Slut Walk London 2011

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US corporate model causing depression

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Hundreds of thousands march for Pride in Rome, await Lady Gaga

From Raw Story:

By Agence France-Presse
Saturday, June 11th, 2011

ROME (AFP) – Hundreds of thousands of people paraded through central Rome in a gay pride parade on Saturday, with many criticising Prime Minister Silvio Berlusconi’s government for failing to grant same-sex rights.

“I want to tell the world, Europe and above all Italy, which is a bit closed, that we have the right to be treated like human beings,” said 22-year-old Nikita, who wore a silver dress with high heels and feathers.

Slogans at the parade read “Different People, Same Rights” and “Equality and Human Rights for All!” as people waved rainbow flags in a festive atmosphere.

There were also more provocative displays including a man dressed as a bishop who had the words “paedophilia” and “sex abuse” scrawled on his costume.

“Italy is the only country that does not recognise LGBT (Lesbian, Gay, Bisexual and Transsexual) rights,” said Franco Grillini, a member of the opposition Italy of Values party and historic gay rights activist.

“Italy should adapt to the rest of the Western world,” he said.

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When liberal groups promote corporate mergers

From Salon:

GLAAD, the NAACP and others have taken big money from AT&T. Is it OK for them to endorse the AT&T-T-Mobile merger?

By Natasha Lennard
Friday, Jun 10, 2011

Politico reported Friday morning that a number of liberal advocacy groups lending support to AT&T’s acquisition of T-Mobile have “no obvious interest in telecom deals — except that they’ve received big piles of AT&T’s cash.”

“In recent weeks, the NAACP, the Gay & Lesbian Alliance Against Defamation [GLAAD] and the National Education Association have each issued public statements in support of the deal,” Politico’s Eliza Krigman wrote, noting that all these groups had received considerable sums from AT&T (the NAACP, for example received $1 million from the telecom giant in 2009).

A few questions certainly need addressing here: First, why would the opinions of advocacy groups matter in a large corporate merger? And second, do these advocacy groups have any credibility when the merger involves a company that has provided them with financial support?

In terms of the first question, Politico suggests that AT&T wants the groups involved because the merger approval process is inherently political:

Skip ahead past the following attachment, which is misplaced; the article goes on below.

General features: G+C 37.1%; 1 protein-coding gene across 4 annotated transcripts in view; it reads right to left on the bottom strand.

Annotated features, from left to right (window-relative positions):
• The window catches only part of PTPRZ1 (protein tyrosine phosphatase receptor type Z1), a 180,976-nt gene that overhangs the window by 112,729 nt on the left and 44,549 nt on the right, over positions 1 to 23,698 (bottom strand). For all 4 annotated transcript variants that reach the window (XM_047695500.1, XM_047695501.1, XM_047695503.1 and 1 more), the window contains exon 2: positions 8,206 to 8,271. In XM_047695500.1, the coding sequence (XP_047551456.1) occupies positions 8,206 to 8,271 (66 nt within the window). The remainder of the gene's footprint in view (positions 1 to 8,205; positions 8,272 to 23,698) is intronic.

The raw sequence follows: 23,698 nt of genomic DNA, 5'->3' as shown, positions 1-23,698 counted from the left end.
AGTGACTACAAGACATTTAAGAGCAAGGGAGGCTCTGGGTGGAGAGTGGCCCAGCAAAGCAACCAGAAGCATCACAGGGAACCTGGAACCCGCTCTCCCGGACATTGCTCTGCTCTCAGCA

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When Parents Reject Their Transgender Child

From the Huffington Post:

Reposted with Permission

Posted: 06/11/11

In my last post, I highlighted an amazing dad who supports his transgender teen daughter. Sadly, parental support is not common. Few parents have heard about transgender issues, and some react so strongly to their child’s gender nonconformity that they force their child to leave home.

I’ve wanted to know more about what life is like for these rejected children, and so I finally cracked open my copy of Cris Beam’s Transparent: Love, Family, and Living the T with Transgender Teenagers. It’s an eye-opening peek at an experience quite different from my own.

Beam met over 50 transsexual kids during the five years she worked at a small high school for gay and transgender teenagers in Los Angeles. The kids “came from as far away as Alabama…and even Hawaii.” She says, “many had been kicked out when their parents caught (their sons) trying on a dress in the bathroom or stashing stilettos in a schoolbag.” Beam describes how one of the transsexual women she connected with, Christina, was treated by her mother:

Gloria was starting to notice her son’s femmy touches…and she wasn’t having it. She thought her son was probably gay, which, for her, was a black mark upon the family, an indictment of her already-questionable parenting. She told Christina she wished she (Christina) would just die of AIDS if she was going to act this way; she called her “whore,” “puta,” “slut,” and, in their nastier fights, would throw her out, once even changing the locks. Later I would learn that Christina attended five junior high schools in the span of two years as she shuttled between foster care and homelessness and her mother’s house.

Gender identity has nothing to do with sexual orientation, but parents often conflate the two. Beam tells another story — the one of Nina:

Nina’s mother cried and cried and said wasn’t there something they could work out? Maybe Nina could just dress up on weekends and leave late at night, when the neighbors wouldn’t see? Maybe they could work together to hide Nina’s girl things from the mother’s new live-in boyfriend, who wouldn’t tolerate girlie dress-up? This new boyfriend had a decent heart, her mother said, and he paid half the rent so, Dios mio, the boyfriend had to stay. The boyfriend helped Nina’s mother afford her youngest son’s good Catholic school. Everybody has to sacrifice something in this life, and wasn’t there a compromise, wasn’t there a way?Nina told her mother no and gently hung up the phone. For Nina, then 16, prostitution was easier.

Of course, not everyone Beam met had been thrown out by parents. Dominque’s mom had been a crack addict since her birth, leaving Dominque to forage for her siblings with little support. Lenora was abandoned by her mother at birth and raised by her loving grandparents in Mexico, but when they felt she could have a better life in the United States, they let her go into the foster care system in the U.S.